DW: “Germany is clamoring for more workers from the Balkans”

Soon it may become even easier for Serbian citizens to emigrate and find employment in Germany because there Germany is experiencing a serious shortage of workers – reports Deutsche Welle.

“Let all who can work come”; this is how the appeal of the Liberal MP group leader in the German parliament can be described. “After the influx of foreign workers in the 1950s and 1970s, the labour market has now closed,” he said and added: “Today, it must be the other way around and anyone who can work must be given a work permit straight away.”

The chaos and crowds at German airports and thousands of cancelled flights have forced the government to intervene and promise the express issuance of work permits for foreign workers because, during the pandemic, airports and airlines laid off a lot of workers and today there is a shortage of at least 7,000 employees. “Germany is looking toward Turkey and the Western Balkans to provide new workers who can work in Germany for a period of up to three months,” writes Deutsche Welle.

Germany’s relatively new immigration law allows anyone who can find an employer in Germany to work in the country, as long as they are skilled in something, be it an accountant or a driver. The most important thing is that they have relevant documents.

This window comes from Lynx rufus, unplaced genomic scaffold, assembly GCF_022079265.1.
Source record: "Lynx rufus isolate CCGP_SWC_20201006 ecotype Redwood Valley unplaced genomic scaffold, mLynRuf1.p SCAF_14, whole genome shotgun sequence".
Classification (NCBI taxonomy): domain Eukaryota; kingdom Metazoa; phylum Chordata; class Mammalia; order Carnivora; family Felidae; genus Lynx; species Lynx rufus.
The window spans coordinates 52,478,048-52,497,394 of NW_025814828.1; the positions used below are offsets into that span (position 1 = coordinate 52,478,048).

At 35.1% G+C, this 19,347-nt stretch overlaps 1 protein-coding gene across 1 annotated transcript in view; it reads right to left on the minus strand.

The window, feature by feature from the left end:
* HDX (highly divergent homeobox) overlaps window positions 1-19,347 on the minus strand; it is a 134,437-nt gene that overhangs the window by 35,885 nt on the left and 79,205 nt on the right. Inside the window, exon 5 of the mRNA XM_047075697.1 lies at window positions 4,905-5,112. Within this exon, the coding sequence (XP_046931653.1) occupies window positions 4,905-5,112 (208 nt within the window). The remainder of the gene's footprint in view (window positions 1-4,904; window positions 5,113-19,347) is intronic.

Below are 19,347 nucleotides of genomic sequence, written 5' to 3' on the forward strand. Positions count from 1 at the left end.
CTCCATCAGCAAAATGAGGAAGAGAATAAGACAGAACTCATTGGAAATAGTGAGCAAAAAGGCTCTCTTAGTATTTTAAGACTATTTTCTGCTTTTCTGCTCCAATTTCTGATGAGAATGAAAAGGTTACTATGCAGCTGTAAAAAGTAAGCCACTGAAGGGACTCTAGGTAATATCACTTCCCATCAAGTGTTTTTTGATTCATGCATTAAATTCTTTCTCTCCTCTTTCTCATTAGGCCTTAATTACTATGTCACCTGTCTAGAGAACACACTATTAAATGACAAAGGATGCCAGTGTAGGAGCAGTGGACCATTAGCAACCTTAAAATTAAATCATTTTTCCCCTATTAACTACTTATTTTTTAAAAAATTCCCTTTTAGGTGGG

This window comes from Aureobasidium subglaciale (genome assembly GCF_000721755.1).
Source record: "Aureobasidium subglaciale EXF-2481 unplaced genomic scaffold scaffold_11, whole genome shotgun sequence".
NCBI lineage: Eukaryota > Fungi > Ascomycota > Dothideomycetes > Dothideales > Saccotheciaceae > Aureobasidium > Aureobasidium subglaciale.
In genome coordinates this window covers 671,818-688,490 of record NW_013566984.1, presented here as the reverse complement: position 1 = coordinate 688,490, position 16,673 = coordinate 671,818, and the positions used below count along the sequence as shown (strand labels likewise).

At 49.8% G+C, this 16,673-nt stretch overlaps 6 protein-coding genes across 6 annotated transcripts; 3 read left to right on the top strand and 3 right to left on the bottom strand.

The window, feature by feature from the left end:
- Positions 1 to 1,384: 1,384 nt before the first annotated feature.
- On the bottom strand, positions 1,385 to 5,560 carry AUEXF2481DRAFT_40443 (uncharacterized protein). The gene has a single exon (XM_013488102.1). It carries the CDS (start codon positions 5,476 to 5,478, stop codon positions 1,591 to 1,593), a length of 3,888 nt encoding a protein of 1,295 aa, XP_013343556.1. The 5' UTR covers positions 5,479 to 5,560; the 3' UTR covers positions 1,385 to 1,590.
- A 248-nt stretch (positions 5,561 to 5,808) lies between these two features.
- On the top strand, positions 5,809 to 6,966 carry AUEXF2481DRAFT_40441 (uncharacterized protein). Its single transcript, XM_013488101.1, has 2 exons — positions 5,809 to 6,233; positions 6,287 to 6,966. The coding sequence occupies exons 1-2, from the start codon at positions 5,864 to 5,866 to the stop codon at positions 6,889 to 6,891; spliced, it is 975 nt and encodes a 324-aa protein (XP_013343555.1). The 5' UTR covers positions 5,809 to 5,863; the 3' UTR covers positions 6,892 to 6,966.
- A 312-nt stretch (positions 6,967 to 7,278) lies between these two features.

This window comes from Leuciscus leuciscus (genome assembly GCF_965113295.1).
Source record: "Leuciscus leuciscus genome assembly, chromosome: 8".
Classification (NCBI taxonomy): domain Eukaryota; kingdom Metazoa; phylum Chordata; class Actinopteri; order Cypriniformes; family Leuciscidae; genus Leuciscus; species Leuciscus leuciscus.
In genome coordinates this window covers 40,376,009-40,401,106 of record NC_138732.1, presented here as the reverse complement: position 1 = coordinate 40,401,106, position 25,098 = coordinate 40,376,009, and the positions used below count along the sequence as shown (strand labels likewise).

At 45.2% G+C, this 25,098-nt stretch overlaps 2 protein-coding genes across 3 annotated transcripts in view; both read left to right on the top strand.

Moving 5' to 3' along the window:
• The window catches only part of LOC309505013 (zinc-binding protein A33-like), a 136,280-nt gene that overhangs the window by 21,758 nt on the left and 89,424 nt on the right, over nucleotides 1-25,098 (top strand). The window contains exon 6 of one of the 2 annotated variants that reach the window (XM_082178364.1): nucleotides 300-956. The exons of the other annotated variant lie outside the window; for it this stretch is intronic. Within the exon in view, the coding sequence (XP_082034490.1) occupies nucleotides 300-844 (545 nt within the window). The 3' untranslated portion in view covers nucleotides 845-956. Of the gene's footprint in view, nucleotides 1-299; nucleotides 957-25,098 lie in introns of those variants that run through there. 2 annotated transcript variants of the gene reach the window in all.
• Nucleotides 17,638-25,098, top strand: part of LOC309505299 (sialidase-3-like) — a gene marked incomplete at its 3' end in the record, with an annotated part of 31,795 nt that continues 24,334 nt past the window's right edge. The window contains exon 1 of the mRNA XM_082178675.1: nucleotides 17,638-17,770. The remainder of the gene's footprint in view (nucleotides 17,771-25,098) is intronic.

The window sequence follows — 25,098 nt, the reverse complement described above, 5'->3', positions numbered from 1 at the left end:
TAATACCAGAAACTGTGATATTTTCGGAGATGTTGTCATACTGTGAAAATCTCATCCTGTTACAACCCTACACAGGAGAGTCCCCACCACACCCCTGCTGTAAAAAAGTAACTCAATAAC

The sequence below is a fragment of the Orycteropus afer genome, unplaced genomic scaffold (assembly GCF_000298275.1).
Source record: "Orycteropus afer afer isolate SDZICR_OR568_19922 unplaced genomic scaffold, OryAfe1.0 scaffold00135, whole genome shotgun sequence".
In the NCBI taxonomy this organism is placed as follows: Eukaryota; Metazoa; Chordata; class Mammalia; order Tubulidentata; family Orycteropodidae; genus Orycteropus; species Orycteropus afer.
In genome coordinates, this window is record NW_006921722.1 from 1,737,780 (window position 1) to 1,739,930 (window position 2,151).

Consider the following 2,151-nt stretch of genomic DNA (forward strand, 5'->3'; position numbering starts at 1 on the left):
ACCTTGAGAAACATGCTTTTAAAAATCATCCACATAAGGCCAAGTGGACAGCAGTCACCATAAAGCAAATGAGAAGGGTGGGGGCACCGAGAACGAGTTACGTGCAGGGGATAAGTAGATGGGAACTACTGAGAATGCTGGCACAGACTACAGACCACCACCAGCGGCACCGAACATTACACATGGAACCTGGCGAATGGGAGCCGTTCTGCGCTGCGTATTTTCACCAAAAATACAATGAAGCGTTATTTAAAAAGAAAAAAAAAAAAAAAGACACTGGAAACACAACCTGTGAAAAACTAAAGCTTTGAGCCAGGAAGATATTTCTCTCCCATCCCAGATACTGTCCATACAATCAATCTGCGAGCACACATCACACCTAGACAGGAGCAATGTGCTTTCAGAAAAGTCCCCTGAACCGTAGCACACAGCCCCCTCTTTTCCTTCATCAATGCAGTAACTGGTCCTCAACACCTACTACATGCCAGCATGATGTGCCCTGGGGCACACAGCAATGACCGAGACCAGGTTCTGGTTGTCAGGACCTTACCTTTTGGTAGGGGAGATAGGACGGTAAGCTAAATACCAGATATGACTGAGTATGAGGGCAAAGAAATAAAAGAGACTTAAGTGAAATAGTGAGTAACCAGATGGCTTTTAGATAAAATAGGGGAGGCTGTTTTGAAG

The exception is the so-called “Western Balkan rule,” adopted in the midst of the refugee crisis, when migrants from Syria and the Far East were joined by asylum seekers from Serbia, North Macedonia or Kosovo.

At the time, it was specified that 25,000 people from the Western Balkan countries were eligible for work permits in Germany each year, even if they were unskilled workers. However, in the meantime, the German economy’s need for workers has increased.

“There is a lot of available labour in the Western Balkan countries who are willing to work in hotels and restaurants in Germany,” says the head of the restaurant association Dehoga, Guido Zöllick.

Just like airports, restaurants shut down during the pandemic and are now short-staffed. Zöllicksays about 60 percent of hotels and restaurants are looking for waiters and cooks, and he calls on his government to further extend the “Western Balkan rule” that expires in late 2023 and to speed up the issuance of visas and work permits for foreign workers.

(Politika, 03.07.2022)







This post is also available in: Italiano

Share this post

Leave a Reply

Your email address will not be published. Required fields are marked *

scroll to top